CEAP targets considerations across the value chain, starting with sustainable design, noting that "while up to 80% of products’ environmental impacts are determined at the design phase," producers need more incentives to make their activities circular. It aims to enhance policies and legislation across key industry value chains to:

  • Improve product durability
  • Increase product resource and energy efficiency
  • Increase recycled content of products
  • Enable remanufacturing and high-quality recycling
  • Reduce carbon footprints of products
  • Restrict single-use and planned obsolescence
  • Ban the destruction of unsold durable goods
  • Incentivise product-as-a-service business models
  • Digitalise and enable data sharing of product information (digital passports, tagging, watermarks, etc.)
  • Incentivise product performance across these circular aims

CEAP Highlights for Waste Managers :

  • Extended Producer Responsibility: The concept that manufacturers are responsible for ensuring their products do not negatively impact society or the environment can support partnerships with waste managers. Updates to the Waste Framework Directive have led to the requirement for member states to establish EPR fees to boost recyclability and the Packaging and Packaging Waste Directive requires member states to establish systems for returning or reusing or recycling packaging from consumers to producers to boost recycling rates.
  • Polluter Pays Principle: Reorienting financial flows to disincentivise waste generation can support investments into waste alleviating services offered by waste managers.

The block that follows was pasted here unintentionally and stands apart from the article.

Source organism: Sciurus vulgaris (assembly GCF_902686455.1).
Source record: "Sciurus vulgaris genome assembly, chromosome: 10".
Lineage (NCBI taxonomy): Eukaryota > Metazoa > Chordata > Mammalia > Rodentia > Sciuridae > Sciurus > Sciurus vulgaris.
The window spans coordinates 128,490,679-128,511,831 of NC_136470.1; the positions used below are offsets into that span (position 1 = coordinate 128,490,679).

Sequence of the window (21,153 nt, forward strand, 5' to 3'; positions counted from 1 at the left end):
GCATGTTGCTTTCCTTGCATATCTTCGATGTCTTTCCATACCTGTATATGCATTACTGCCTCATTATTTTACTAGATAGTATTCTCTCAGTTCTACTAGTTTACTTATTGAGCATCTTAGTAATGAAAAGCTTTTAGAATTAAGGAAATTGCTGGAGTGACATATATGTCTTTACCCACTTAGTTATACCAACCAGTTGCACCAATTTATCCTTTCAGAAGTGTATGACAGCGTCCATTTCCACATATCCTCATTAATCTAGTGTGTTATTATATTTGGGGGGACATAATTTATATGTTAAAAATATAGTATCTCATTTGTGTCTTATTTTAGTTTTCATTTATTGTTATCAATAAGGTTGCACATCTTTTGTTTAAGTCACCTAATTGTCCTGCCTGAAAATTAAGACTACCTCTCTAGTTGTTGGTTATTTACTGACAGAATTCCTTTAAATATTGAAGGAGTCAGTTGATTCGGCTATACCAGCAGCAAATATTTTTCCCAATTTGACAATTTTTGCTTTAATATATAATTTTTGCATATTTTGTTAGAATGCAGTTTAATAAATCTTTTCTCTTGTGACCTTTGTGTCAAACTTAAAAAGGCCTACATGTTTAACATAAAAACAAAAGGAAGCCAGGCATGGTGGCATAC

• Improving secondary materials markets: Within the CEAP, a main policy goal is improving the infrastructure for secondary materials markets to improve recycling and reuse rates.
  • Industrial symbiosis certification: Industrial symbiosis is the use of industrial byproducts as inputs in other manufacturing processes. The EU seeks to enable industrial symbiosis with a reporting and certification framework.
  • Digital tracking and traceability focus: The EU aims to improve digital tracking, tracing and mapping of resources. This includes vital information for waste managers such as material composition data and recycling requirements.
  • Circular Economy Finance Support Platform: As part of its CEAP, the EU is launching a platform to guide and promote projects through financial capacity building and incentives.
  • Extended training opportunities: The EU will support SMEs through training and advice through the European Resource Efficiency Knowledge Centre.

Priority Sectors and Linked Policies

Product Design and Labelling

Electronics and ICT (E-waste)

Batteries and Vehicles

Packaging

Plastics

Textiles

Construction and Buildings

  • Waste Framework Directive targets (see above).

Food, Water and Nutrients

  • A 2023 proposed amendment to the Waste Framework Directive includes food waste reduction targets of 10% in processing and manufacturing and 30% per capita jointly in the retail and consumption sectors by 2030.

The EU's ESG Agenda

Another pillar of the EU Green Deal that extends to Europe's policy agenda related to social responsibility is its environmental, social and governance (ESG) legislation, which include requirements, which many waste managers are subject to.

  • CSRD: To promote sustainable finance and corporate sustainability, companies of a certain size are now required to report their ESG performance under the Corporate Sustainability Reporting Directive (CSRD), with phased in requirements for reports published in 2025 for the reporting year 2024.
  • EU Taxonomy: In addition, many companies share data on how their operations align with the EU Taxonomy, used to classify which economic activities are considered "sustainable" for investment purposes.
  • CSDDD: Finally, The Corporate Sustainability Due Diligence Directive (CSDDD) also passed recently to promote supply chain transparency and protect the environment and human rights.
  • EU Green Claims Directive: To minimize the risk of greenwashing through the labeling or marketing of products as sustainable without verification, the EU has introduced a Green Claims Directive to establish guidelines and rules for marketing products or services as "sustainable." This will help consumers to understand the available options better.

This policy guide serves as a resource for waste managers to understand their regulatory compliance risks. Perhaps even more importantly, it outlines the levers through which the EU will promote circularity in coming years.